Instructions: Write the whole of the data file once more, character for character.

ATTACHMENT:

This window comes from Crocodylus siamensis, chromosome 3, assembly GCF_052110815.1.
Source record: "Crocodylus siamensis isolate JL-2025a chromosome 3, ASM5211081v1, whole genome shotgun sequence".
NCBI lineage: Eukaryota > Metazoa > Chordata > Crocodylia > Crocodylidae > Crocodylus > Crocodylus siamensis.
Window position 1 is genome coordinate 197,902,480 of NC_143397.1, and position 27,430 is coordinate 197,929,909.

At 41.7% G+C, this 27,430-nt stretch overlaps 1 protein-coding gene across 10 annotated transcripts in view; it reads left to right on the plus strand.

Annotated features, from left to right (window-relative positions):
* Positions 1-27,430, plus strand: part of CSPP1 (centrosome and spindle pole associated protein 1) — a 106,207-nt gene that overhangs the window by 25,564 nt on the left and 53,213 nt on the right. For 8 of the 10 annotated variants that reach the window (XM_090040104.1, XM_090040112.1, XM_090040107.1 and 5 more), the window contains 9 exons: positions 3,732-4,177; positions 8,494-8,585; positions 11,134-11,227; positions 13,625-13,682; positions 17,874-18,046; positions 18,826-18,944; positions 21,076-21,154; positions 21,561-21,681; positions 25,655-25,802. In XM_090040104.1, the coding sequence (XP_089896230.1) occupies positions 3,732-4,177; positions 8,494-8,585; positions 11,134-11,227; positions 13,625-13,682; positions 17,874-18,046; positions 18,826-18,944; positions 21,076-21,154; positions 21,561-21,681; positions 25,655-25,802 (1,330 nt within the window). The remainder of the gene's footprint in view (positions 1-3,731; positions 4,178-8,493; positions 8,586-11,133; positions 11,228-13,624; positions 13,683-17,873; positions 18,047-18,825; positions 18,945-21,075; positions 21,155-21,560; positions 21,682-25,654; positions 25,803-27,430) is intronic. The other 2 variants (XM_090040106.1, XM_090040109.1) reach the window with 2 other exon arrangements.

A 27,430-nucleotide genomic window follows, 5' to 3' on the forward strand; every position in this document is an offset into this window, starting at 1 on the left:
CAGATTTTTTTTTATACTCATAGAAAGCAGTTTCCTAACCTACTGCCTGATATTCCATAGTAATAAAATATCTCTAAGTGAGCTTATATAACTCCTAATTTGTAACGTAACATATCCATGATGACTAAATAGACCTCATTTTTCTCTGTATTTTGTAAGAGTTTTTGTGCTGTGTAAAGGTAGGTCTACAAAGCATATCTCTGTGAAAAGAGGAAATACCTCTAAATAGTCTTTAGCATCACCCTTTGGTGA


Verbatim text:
This window comes from Crocodylus siamensis, chromosome 3, assembly GCF_052110815.1.
Source record: "Crocodylus siamensis isolate JL-2025a chromosome 3, ASM5211081v1, whole genome shotgun sequence".
NCBI lineage: Eukaryota > Metazoa > Chordata > Crocodylia > Crocodylidae > Crocodylus > Crocodylus siamensis.
Window position 1 is genome coordinate 197,902,480 of NC_143397.1, and position 27,430 is coordinate 197,929,909.

At 41.7% G+C, this 27,430-nt stretch overlaps 1 protein-coding gene across 10 annotated transcripts in view; it reads left to right on the plus strand.

Annotated features, from left to right (window-relative positions):
* Positions 1-27,430, plus strand: part of CSPP1 (centrosome and spindle pole associated protein 1) — a 106,207-nt gene that overhangs the window by 25,564 nt on the left and 53,213 nt on the right. For 8 of the 10 annotated variants that reach the window (XM_090040104.1, XM_090040112.1, XM_090040107.1 and 5 more), the window contains 9 exons: positions 3,732-4,177; positions 8,494-8,585; positions 11,134-11,227; positions 13,625-13,682; positions 17,874-18,046; positions 18,826-18,944; positions 21,076-21,154; positions 21,561-21,681; positions 25,655-25,802. In XM_090040104.1, the coding sequence (XP_089896230.1) occupies positions 3,732-4,177; positions 8,494-8,585; positions 11,134-11,227; positions 13,625-13,682; positions 17,874-18,046; positions 18,826-18,944; positions 21,076-21,154; positions 21,561-21,681; positions 25,655-25,802 (1,330 nt within the window). The remainder of the gene's footprint in view (positions 1-3,731; positions 4,178-8,493; positions 8,586-11,133; positions 11,228-13,624; positions 13,683-17,873; positions 18,047-18,825; positions 18,945-21,075; positions 21,155-21,560; positions 21,682-25,654; positions 25,803-27,430) is intronic. The other 2 variants (XM_090040106.1, XM_090040109.1) reach the window with 2 other exon arrangements.

A 27,430-nucleotide genomic window follows, 5' to 3' on the forward strand; every position in this document is an offset into this window, starting at 1 on the left:
CAGATTTTTTTTTATACTCATAGAAAGCAGTTTCCTAACCTACTGCCTGATATTCCATAGTAATAAAATATCTCTAAGTGAGCTTATATAACTCCTAATTTGTAACGTAACATATCCATGATGACTAAATAGACCTCATTTTTCTCTGTATTTTGTAAGAGTTTTTGTGCTGTGTAAAGGTAGGTCTACAAAGCATATCTCTGTGAAAAGAGGAAATACCTCTAAATAGTCTTTAGCATCACCCTTTGGTGA